In 1939, 17 year old Moirín was recruited to volunteer with the Cork City Branch of the Irish Red Cross.
Twice a week she would set off on her bicycle for the Cheshire Homes, a journey which took her over half an hour each way. The Cheshire Homes was a residential facility for people with mental and physical disabilities. As a volunteer, a young Moirín assisted the staff there in their daily duties, tending to the personal and physical care of the residents. During this time, Moirín took part in a Home Nursing Course provided by the Irish Red Cross. Her many certificates go back to 1940.
Some years later, Moirín started a family. Her sons remember walking into Cork city centre to participate in the Corpus Christi procession. Their mother always joined the Red Cross section, in uniform with her infamous white kit bag. Moirín, along with her fellow Irish Red Cross nurses, also took part in the 1942 Cluster of Brigades parade in Patricks Street in Cork City passing the reviewing stand of President De Valera.
Moirín has received many awards, one of which was the An Ranna Cabhair Deontaca Cumann Croise Deirge na h-Eireann (Emergency Service Medal Presented to the Irish Red Cross). During The Emergency, there were 11 different types of medal issued for service. The front of each medal was the same design with the back having different text for each of the different organizations who rendered service during the War. The medal was awarded by the Minister of Defence. Moiríns medal was presented in recognition for the assistance that Moirín gave during the Belfast bombings in 1942.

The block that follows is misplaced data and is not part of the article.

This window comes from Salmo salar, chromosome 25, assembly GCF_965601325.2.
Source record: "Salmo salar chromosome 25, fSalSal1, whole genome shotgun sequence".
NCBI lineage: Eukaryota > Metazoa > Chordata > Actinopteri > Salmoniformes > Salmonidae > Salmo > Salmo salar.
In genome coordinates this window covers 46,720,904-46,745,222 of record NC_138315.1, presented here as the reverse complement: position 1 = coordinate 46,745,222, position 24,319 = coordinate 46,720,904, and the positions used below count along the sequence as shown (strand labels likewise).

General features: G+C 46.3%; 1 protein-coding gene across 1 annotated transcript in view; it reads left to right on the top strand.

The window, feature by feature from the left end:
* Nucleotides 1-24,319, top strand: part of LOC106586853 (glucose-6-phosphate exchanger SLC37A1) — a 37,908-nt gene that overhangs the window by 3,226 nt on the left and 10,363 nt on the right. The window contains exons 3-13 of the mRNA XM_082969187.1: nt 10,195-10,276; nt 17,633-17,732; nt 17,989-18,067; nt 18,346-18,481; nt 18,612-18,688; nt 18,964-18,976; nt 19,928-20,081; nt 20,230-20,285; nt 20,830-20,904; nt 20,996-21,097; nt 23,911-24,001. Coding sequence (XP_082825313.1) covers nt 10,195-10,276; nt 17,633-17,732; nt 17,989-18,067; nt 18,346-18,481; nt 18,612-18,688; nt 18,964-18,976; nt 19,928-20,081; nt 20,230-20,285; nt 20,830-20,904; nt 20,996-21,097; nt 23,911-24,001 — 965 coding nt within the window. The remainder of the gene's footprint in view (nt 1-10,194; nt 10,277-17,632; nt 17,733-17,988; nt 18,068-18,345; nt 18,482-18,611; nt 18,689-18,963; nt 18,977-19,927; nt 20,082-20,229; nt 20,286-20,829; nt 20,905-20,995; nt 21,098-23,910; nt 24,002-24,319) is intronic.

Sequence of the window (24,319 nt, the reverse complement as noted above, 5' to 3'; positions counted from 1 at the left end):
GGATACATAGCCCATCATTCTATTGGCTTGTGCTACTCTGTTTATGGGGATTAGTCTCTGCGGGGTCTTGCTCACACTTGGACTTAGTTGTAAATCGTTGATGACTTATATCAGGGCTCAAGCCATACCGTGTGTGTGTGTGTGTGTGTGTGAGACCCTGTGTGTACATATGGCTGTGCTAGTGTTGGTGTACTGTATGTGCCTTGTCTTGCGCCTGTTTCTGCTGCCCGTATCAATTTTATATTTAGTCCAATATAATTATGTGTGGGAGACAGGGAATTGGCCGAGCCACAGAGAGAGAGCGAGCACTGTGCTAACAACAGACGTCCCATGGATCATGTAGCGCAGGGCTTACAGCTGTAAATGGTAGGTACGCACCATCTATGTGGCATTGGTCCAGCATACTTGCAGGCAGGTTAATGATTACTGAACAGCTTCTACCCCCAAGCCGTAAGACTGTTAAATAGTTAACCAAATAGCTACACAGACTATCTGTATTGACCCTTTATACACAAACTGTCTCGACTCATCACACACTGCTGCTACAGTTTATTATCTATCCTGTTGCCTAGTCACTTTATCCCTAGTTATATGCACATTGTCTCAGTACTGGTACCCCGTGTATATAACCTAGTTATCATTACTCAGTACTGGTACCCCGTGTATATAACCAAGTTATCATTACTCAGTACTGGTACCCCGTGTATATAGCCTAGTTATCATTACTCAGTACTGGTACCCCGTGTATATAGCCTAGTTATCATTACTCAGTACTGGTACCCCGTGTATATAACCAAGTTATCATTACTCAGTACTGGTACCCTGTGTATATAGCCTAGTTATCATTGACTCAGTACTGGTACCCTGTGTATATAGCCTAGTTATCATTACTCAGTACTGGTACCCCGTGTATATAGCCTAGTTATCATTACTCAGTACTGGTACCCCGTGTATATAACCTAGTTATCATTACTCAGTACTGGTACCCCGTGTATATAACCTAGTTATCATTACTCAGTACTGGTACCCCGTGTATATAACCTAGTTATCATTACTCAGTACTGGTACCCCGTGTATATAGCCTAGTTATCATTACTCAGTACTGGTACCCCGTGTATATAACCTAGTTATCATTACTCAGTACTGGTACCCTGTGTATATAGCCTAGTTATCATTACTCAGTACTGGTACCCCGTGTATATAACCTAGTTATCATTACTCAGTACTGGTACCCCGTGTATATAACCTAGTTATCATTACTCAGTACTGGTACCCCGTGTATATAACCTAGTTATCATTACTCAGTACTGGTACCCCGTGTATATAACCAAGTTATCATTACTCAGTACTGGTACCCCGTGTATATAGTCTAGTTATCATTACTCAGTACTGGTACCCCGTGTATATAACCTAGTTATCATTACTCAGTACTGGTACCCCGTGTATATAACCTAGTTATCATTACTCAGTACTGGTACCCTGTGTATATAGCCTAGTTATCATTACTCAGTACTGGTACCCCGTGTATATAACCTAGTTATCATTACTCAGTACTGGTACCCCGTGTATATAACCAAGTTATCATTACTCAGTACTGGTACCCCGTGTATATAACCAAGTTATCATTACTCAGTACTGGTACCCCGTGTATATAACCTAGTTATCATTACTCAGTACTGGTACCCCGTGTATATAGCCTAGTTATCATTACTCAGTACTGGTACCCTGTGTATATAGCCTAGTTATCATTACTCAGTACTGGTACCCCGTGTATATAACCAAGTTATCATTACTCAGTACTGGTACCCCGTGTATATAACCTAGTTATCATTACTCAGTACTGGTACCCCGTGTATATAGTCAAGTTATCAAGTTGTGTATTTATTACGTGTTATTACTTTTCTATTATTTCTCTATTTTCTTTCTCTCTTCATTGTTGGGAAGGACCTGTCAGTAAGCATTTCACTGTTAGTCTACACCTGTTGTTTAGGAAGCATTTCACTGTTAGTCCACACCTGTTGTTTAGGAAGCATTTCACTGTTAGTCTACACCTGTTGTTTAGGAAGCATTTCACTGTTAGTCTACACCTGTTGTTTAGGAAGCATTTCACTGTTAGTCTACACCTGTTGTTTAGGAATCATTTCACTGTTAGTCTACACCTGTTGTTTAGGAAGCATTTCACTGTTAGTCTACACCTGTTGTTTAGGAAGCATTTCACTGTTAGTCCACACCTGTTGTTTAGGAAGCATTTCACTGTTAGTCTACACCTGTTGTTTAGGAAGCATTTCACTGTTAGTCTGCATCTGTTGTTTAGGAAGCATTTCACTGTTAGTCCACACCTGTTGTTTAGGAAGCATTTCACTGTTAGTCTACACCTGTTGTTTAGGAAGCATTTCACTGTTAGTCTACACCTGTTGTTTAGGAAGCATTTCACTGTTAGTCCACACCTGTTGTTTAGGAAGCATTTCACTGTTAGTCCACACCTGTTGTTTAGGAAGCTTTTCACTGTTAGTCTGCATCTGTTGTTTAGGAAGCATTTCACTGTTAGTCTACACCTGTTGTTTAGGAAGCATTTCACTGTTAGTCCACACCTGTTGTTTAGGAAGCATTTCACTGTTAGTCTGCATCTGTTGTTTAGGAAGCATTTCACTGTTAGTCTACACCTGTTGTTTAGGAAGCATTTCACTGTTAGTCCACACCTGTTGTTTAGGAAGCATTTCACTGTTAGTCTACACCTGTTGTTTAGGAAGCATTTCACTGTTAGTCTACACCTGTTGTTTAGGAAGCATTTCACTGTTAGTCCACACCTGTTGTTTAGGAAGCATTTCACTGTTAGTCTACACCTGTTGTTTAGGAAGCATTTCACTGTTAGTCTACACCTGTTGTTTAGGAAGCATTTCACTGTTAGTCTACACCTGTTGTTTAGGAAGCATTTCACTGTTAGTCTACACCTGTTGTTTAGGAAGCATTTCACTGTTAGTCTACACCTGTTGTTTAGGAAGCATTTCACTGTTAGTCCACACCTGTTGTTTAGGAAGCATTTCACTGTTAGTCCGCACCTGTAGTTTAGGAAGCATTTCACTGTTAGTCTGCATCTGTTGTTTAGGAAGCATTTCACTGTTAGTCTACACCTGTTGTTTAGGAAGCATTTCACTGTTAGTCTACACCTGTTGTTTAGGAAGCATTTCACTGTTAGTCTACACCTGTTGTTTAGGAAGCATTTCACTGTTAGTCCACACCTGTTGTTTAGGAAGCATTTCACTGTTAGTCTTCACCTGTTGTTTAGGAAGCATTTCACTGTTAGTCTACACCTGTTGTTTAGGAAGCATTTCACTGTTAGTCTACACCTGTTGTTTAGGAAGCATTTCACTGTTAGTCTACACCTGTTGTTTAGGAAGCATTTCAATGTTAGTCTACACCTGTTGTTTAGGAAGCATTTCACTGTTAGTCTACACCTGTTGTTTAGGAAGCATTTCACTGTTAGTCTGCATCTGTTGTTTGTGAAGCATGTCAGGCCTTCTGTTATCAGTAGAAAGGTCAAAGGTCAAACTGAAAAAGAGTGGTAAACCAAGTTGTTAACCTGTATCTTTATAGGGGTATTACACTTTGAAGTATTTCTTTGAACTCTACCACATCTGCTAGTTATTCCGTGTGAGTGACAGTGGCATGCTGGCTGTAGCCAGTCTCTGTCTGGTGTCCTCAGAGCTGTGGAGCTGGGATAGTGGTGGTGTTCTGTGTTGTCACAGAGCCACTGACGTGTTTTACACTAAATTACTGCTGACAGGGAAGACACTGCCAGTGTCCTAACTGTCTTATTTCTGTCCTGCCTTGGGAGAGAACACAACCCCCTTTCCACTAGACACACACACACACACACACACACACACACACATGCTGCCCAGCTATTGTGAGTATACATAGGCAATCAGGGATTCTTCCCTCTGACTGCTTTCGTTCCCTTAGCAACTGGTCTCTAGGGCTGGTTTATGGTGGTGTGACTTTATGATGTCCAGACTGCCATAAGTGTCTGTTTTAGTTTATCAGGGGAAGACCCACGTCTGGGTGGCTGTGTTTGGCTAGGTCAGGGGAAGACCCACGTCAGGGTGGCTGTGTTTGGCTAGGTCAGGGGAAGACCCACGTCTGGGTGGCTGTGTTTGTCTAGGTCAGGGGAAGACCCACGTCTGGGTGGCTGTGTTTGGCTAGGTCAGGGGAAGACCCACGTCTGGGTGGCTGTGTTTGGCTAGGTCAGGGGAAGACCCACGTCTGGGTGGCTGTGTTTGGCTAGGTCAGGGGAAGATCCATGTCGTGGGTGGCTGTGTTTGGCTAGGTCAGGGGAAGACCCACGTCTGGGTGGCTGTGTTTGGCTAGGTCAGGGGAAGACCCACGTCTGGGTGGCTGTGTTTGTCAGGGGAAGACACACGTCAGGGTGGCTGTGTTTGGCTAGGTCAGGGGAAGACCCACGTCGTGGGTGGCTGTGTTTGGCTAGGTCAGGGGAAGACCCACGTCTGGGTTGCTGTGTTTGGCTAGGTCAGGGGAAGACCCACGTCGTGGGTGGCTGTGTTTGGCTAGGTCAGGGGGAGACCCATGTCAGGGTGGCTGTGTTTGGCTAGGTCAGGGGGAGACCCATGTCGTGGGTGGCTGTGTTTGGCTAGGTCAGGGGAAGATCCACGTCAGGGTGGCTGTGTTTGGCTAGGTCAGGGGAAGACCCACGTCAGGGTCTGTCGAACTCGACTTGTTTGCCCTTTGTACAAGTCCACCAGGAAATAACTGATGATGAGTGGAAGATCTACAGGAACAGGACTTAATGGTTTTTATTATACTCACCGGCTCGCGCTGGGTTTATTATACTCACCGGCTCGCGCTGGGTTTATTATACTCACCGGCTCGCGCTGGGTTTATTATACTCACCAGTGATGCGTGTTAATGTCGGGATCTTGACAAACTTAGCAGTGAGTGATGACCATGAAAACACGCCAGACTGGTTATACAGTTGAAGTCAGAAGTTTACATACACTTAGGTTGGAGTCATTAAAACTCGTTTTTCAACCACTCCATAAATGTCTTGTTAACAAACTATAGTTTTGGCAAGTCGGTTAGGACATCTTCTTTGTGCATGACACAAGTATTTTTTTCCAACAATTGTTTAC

During her time with the Irish Red Cross, Moirín has met all 9 Presidents of Ireland and has many photographs of herself with Presidents Eamon DeValera and Séan T O'Ceallaigh, to name but a few. On those presidential visits she has received Irish Red Cross service awards for 25 years, 50 years and 60 years.
Moirín has just entered her 9th decade and her 7th decade as an Irish Red Cross member. Her vast knowledge of the history of the Irish Red Cross is phenomenal. Her many stories of the Irish Red Cross will be carried for many decades to come through Moiríns family who have a very keen interest in her activities as a volunteer. The Irish Red Cross would like to thank Moirín for taking time out to tell her very interesting story and wish her continued good health.
With thanks to:
Mrs Moirín Ní Mhurch and her family for taking the time to share their Red Cross story
Barry O'Donovan and Jonathan Tyner for words and images.